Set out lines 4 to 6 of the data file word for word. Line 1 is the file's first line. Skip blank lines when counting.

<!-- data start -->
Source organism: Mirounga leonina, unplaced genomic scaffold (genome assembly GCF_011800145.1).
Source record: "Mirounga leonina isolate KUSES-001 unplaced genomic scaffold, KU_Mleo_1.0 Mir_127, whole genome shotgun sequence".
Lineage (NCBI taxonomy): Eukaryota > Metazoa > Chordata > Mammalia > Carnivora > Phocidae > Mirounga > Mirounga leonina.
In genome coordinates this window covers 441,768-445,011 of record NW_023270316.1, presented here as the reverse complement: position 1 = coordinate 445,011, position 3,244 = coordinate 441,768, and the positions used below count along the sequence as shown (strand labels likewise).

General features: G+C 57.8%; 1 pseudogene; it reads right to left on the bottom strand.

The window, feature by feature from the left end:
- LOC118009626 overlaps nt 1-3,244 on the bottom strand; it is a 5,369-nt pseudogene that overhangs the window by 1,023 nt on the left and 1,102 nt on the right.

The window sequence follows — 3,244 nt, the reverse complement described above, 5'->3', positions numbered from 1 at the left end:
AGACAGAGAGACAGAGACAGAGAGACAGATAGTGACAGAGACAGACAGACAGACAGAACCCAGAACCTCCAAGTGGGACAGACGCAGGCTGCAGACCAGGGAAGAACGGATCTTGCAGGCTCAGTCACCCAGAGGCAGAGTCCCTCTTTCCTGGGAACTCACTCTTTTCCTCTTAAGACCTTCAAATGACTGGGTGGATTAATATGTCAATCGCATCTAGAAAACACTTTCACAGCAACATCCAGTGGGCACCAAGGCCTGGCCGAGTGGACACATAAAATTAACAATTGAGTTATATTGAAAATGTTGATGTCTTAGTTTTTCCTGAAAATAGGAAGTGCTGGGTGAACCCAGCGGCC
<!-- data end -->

In genome coordinates this window covers 441,768-445,011 of record NW_023270316.1, presented here as the reverse complement: position 1 = coordinate 445,011, position 3,244 = coordinate 441,768, and the positions used below count along the sequence as shown (strand labels likewise).

General features: G+C 57.8%; 1 pseudogene; it reads right to left on the bottom strand.

The window, feature by feature from the left end: